Daenerys Targaryen (Emilia Clarke) in the final episode of Game of Thrones. (HBO)Game of Thrones ends where it began.
Game of Thrones ends where it began: The mad monarch has been assassinated; the king-slayer, who had vowed to defend that mad monarch with his life, takes on the sins of the polity as a holy, royal scapegoat, simultaneously prince and pariah; a pair of siblings, whose main claim to power is that they already have power, endeavor to rule a disunited and unstable continent; dragons and magic fade into the background; a potential Targaryen heir to the throne has been dispatched to the celibate warrior-monks of the Night’s Watch; a king with little interest in the day-to-day government of the kingdom entrusts his affairs to a council whose members cannot decide whether to prioritize feeding the hungry, building up the navy, or constructing new brothels; the common people molder in common graves.
The drama’s climax comes at the moment when the Mad Queen reveals that she is in fact the only person of any consequence in the great game who actually understands the nature of politics and political power, insisting that her will is no longer something that she will “hide behind small mercies.”
Her advisers and underlings offer nothing other than a wish list of small mercies: for the conquered enemies, for the hungry, for the unsuspecting people of the world next on the list to be “liberated.” The Mad Queen rejects this counsel and ends her time in power as a Leninist, convinced that the only relevant question in politics is “Who, whom?” She is convinced of the rightness and necessity of her messianic charge, and dismisses those who would question her wisdom — or offer their own visions of justice and good government — as though she were a force of nature: “They don’t get to choose.”
Lenin had no time for “small mercies” and was frank and remorseless in his embrace of terror in the service of achieving his paradise. The Mad Queen, too. These monsters may have seemed delusional to those around them — and to us — but in a sense they are the ones who are free from delusions about power. Delusions, as it turns out, are what make politics humane, to the extent that it is humane. The delusion that peace can be had through terror, that charity can be cultivated at the point of a bayonet, that brutality is the means to justice sometimes has the effect of causing those with power to limit themselves rather than to pursue their visions to their logical, merciless conclusions. The belief in “small mercies” often is the only thing keeping unified political power in check.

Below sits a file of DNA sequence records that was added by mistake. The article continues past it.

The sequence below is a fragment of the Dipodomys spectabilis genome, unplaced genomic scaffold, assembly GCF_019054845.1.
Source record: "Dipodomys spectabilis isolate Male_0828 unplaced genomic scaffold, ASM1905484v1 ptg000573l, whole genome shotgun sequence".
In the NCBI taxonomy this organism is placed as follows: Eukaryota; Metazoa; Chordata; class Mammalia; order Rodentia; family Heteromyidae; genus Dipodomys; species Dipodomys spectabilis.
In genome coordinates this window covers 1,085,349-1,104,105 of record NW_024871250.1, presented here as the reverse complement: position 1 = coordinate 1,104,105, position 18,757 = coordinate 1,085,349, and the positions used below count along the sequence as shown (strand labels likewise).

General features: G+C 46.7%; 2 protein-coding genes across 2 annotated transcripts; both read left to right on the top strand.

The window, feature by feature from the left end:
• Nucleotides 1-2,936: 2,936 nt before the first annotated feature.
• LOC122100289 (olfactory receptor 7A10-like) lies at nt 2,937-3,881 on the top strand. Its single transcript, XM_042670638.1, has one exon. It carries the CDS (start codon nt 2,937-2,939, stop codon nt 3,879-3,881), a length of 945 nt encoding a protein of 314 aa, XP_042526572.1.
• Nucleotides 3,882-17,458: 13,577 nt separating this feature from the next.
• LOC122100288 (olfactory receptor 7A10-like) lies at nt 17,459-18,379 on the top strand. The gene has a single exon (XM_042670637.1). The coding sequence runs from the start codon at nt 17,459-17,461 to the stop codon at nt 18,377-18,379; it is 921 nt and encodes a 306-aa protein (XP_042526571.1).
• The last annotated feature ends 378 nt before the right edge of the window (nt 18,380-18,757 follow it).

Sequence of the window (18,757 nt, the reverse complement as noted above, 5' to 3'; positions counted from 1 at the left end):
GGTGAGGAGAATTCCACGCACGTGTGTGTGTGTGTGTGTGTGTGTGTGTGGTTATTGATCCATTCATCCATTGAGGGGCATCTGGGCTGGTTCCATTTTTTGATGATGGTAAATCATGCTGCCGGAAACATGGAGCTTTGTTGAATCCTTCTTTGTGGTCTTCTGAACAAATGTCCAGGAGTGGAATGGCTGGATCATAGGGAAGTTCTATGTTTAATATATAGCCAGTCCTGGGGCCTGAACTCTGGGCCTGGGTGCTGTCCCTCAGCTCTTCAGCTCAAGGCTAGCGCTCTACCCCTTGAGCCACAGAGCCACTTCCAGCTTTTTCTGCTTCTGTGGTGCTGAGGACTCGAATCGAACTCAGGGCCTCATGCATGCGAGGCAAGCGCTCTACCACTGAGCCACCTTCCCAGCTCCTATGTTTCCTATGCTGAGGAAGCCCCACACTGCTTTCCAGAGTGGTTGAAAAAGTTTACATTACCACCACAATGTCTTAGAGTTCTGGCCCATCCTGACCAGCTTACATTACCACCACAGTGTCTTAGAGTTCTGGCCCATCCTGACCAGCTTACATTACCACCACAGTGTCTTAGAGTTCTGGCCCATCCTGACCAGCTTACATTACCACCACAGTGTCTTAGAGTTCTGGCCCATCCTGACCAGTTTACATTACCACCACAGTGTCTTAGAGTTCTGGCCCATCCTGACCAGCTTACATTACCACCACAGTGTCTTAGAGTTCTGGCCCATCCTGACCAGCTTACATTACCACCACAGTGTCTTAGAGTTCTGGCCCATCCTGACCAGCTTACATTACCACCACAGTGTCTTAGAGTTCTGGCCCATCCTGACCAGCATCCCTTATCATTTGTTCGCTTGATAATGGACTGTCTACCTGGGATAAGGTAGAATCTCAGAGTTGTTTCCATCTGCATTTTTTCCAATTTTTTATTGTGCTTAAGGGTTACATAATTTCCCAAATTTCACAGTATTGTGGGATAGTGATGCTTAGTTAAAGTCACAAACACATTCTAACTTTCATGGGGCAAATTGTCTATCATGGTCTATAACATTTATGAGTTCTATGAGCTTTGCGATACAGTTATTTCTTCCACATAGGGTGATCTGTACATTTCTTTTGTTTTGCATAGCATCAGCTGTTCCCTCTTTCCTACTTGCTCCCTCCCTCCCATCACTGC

For the truly liberated politician — for the politician without real opposition, with a clear shot at his utopia — politics is only a matter of calculation, with “small mercies” accounting for not very much at all. In Game of Thrones, that calculation is massacring a city — men, women, children, prisoners, those attempting to surrender — in order to set an example for those who would resist liberation, sacrificing a few to save many; in The Watchmen, it is “killing millions to save billions”; in the real world of human history, it is the socialist rationalization that one must break a few eggs to make an omelet.
(“Where’s the omelet?” George Orwell asked.)
This leads to some odd political thinking, and not only for epaulet-wearing dictators. Barack Obama confessed that he would prefer to see punitive tax measures enacted even if they hurt the overall economy and did nothing to help the poor, because such measures were necessary to satisfy his moral sense, which apparently consisted of nothing more than an enemies’ list. Donald Trump et al. are at the moment wreaking havoc on the lives of farmers and hobbling other sectors of the economy because they believe that it is morally necessary for them to stand between willing buyers and willing sellers; activists have justified lying about everything from rape to global warming in the service of a “greater truth,” whatever that may hope to mean; progressives have made apologies for all manner of abuse and mayhem in Venezuela in the belief that all that blood and hunger — somebody else’s blood and hunger — is worth it if only to stick a thumb in the eye of capitalism.
There is nothing more dangerous than “vision” in a politician, nothing as hateful to the peace and prosperity of the realm as grand ambitions. The state, as George Washington knew, is at best a necessary evil, and it tends away from necessity and toward evil the less it attends small mercies and the more it attends grandeur and dreams of perfected men in a perfected world. Men are difficult to perfect, which is why utopians have murdered so many of them. They believe they are “on the right side of History.”
That is a story that, like Game of Thrones, always ends where it began.